Now, if our goal is to make risk management into a measurable, objective parameter, we are faced with the challenge of deriving a single piece of information (such as “how high is the risk for a particular user, role or group?”) from a large number influencing factors.

These include:

  • Risk assessments: at the role, group, resource and permission level
  • Risk observation: at the user, organization or job function level

Risk Class

Our Garancy solution uses a class-based approach, under which roles, groups, resources and permissions are evaluated by risk type (low, medium, high risk) and risk rating. The risk rating is a numerical classification of individual permission objects, in which risk is generally assessed on the basis of threat potential, the probability of the damage event and the expected impact. All other risk parameters are automatically calculated.

Based on the risk type and risk rating, the analyses form risk classes with three levels per risk type. Class configuration can be customized of course.

Risk ratings are always aggregated or totaled within a risk type. Thresholds are defined to determine which totals are classified as high, medium or low. The system clearly shows the totals within each type or class. In contrast to a purely numerical value, this approach makes the risk carried by each employee easy to identify.

Risk scoring involves “adding up” all the attributed risks. This can be based on various mathematical approaches (sums, algorithms, etc.).

The advantage of this approach for assessing risk is that it aggregates individual risks for each permission by individual user. Here, the Garancy Access Intelligence Manager provides support by aggregating individual risks by entitlement type (role, group, resource, permission). Rather than simply adding up the risks, Garancy uses a class-based method in which aggregation takes place solely within a class.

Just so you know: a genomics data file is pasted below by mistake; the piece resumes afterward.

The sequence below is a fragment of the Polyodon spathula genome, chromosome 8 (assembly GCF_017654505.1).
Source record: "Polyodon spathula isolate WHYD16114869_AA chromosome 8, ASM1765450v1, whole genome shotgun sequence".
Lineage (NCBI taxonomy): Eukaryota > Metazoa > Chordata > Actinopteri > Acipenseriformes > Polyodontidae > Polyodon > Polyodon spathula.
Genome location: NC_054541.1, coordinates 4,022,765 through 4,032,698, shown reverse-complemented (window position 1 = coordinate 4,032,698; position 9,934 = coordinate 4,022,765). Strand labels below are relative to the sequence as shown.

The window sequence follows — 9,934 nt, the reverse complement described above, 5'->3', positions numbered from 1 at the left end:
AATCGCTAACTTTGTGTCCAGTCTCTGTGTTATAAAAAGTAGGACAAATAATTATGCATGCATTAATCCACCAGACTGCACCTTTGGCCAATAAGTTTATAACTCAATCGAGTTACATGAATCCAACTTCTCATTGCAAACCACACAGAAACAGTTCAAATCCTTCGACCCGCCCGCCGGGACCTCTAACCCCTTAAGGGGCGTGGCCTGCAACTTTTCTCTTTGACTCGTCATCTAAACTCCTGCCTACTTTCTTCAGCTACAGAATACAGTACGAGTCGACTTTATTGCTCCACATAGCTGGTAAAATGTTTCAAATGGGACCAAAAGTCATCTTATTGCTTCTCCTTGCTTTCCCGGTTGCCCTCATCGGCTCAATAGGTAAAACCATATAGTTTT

For more information on Access Risk Management visit www.betasystems-iam.com.

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Stefanie Pfau
Product Manager IAM Stefanie has been working in the IT sector for 15 years and started as project manager for complex software projects for hospitals. From these very complex but more standardized healthcare projects, she moved to the retail industry with more international software projects meeting different international legal requirements and the fufilment of customer specific software solutions based on standard software. With her quick uptake, above average commitment, and analytical ability to see through complex situations, she took over responsibility for the technical product management at Beta Systems. With her proven track record and her excellent attention to detail and follow through she is a very strong asset for our IAM strategy development. Stefanie understands core business objectives, and translates them into excellent product solutions by creating detailed functional specifications for use by both technical and non-technical readers.